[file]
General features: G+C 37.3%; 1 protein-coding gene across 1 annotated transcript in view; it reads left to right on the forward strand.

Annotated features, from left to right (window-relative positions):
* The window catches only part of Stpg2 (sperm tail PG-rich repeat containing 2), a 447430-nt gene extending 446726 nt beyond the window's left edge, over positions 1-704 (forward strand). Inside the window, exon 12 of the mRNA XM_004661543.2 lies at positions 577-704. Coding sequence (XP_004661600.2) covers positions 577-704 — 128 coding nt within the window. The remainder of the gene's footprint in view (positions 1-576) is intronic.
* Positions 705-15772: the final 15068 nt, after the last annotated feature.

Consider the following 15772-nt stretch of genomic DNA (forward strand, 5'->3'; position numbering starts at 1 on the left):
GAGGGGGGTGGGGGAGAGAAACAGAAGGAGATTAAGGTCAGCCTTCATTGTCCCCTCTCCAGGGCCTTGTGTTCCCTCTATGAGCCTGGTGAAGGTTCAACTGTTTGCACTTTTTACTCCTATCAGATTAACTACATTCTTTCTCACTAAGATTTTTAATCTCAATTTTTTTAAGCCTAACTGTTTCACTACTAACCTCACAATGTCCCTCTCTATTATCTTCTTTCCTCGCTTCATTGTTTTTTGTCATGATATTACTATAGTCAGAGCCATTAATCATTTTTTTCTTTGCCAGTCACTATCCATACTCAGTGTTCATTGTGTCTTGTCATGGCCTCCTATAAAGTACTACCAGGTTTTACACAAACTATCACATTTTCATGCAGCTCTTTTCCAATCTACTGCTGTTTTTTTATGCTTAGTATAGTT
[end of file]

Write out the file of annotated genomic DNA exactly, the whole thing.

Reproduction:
General features: G+C 37.3%; 1 protein-coding gene across 1 annotated transcript in view; it reads left to right on the forward strand.

Annotated features, from left to right (window-relative positions):
* The window catches only part of Stpg2 (sperm tail PG-rich repeat containing 2), a 447430-nt gene extending 446726 nt beyond the window's left edge, over positions 1-704 (forward strand). Inside the window, exon 12 of the mRNA XM_004661543.2 lies at positions 577-704. Coding sequence (XP_004661600.2) covers positions 577-704 — 128 coding nt within the window. The remainder of the gene's footprint in view (positions 1-576) is intronic.
* Positions 705-15772: the final 15068 nt, after the last annotated feature.

Consider the following 15772-nt stretch of genomic DNA (forward strand, 5'->3'; position numbering starts at 1 on the left):
GAGGGGGGTGGGGGAGAGAAACAGAAGGAGATTAAGGTCAGCCTTCATTGTCCCCTCTCCAGGGCCTTGTGTTCCCTCTATGAGCCTGGTGAAGGTTCAACTGTTTGCACTTTTTACTCCTATCAGATTAACTACATTCTTTCTCACTAAGATTTTTAATCTCAATTTTTTTAAGCCTAACTGTTTCACTACTAACCTCACAATGTCCCTCTCTATTATCTTCTTTCCTCGCTTCATTGTTTTTTGTCATGATATTACTATAGTCAGAGCCATTAATCATTTTTTTCTTTGCCAGTCACTATCCATACTCAGTGTTCATTGTGTCTTGTCATGGCCTCCTATAAAGTACTACCAGGTTTTACACAAACTATCACATTTTCATGCAGCTCTTTTCCAATCTACTGCTGTTTTTTTATGCTTAGTATAGTT